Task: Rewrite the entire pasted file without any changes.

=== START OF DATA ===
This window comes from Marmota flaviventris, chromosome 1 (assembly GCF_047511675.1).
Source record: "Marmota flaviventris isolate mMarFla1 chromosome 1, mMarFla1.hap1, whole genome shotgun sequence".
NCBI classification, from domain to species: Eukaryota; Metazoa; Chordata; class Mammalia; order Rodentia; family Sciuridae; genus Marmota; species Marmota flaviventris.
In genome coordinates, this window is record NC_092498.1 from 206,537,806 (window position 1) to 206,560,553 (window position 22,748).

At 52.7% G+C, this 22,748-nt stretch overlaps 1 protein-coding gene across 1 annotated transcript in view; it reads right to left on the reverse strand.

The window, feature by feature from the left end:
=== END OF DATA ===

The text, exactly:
This window comes from Marmota flaviventris, chromosome 1 (assembly GCF_047511675.1).
Source record: "Marmota flaviventris isolate mMarFla1 chromosome 1, mMarFla1.hap1, whole genome shotgun sequence".
NCBI classification, from domain to species: Eukaryota; Metazoa; Chordata; class Mammalia; order Rodentia; family Sciuridae; genus Marmota; species Marmota flaviventris.
In genome coordinates, this window is record NC_092498.1 from 206,537,806 (window position 1) to 206,560,553 (window position 22,748).

At 52.7% G+C, this 22,748-nt stretch overlaps 1 protein-coding gene across 1 annotated transcript in view; it reads right to left on the reverse strand.

The window, feature by feature from the left end: